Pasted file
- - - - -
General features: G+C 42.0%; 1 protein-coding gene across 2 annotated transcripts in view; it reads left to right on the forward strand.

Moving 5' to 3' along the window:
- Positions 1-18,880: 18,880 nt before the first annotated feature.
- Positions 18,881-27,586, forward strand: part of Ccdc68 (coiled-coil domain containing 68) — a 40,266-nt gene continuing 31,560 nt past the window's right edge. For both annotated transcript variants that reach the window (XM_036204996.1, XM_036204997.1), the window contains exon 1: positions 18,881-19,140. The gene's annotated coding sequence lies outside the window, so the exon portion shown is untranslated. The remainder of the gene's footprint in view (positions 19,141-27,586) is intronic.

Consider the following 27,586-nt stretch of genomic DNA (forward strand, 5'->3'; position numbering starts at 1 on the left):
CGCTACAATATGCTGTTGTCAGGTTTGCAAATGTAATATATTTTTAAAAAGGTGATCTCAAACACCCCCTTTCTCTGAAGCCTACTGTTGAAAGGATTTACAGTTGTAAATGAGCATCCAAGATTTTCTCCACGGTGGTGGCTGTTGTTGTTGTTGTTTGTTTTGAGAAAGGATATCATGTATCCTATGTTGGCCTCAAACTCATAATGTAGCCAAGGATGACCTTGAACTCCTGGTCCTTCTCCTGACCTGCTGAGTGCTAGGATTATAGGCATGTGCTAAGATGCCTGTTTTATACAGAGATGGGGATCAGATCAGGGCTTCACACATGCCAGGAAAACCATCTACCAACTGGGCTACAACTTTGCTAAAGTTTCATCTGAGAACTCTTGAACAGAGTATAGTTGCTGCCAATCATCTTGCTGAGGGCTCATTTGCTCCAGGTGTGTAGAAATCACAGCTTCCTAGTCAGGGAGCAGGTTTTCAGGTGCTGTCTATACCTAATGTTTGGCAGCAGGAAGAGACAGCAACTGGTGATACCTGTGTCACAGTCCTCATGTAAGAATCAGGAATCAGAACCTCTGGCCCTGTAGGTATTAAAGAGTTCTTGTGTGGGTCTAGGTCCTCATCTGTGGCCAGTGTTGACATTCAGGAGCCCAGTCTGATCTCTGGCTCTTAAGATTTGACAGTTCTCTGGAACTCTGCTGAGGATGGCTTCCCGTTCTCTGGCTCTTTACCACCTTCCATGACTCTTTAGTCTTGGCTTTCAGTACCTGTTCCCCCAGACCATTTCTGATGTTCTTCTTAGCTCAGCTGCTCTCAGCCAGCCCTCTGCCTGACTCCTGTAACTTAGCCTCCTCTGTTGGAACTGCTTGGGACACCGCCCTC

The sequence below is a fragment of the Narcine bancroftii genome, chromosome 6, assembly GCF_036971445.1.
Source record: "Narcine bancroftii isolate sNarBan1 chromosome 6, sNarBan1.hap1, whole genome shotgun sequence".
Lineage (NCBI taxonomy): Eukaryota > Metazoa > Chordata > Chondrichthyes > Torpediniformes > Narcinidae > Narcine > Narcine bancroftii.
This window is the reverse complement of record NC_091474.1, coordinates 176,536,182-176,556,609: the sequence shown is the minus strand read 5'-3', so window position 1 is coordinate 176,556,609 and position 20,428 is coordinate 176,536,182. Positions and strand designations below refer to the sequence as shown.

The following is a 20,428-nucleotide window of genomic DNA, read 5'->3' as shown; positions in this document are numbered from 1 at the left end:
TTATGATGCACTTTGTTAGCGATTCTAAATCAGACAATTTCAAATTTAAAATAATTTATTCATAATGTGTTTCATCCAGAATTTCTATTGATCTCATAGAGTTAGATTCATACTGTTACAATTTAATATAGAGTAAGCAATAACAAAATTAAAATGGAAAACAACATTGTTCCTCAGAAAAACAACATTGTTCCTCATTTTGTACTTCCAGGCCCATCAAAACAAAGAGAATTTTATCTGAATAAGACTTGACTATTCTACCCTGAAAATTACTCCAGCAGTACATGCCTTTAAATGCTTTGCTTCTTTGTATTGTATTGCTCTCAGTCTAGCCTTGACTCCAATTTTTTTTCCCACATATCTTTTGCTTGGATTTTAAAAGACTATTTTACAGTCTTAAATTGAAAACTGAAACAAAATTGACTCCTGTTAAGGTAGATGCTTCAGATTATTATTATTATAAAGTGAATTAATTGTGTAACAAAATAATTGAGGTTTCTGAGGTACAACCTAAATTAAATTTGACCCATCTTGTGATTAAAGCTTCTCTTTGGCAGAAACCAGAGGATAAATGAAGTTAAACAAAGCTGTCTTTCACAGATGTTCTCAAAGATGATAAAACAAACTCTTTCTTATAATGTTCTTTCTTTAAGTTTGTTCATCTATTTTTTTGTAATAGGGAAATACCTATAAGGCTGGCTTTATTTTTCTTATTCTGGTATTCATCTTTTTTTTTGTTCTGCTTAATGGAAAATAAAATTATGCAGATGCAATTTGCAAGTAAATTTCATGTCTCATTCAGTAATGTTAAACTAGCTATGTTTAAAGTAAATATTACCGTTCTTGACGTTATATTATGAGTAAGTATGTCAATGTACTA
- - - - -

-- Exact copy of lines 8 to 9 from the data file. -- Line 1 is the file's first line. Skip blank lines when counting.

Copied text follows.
Source record: "Narcine bancroftii isolate sNarBan1 chromosome 6, sNarBan1.hap1, whole genome shotgun sequence".
Lineage (NCBI taxonomy): Eukaryota > Metazoa > Chordata > Chondrichthyes > Torpediniformes > Narcinidae > Narcine > Narcine bancroftii.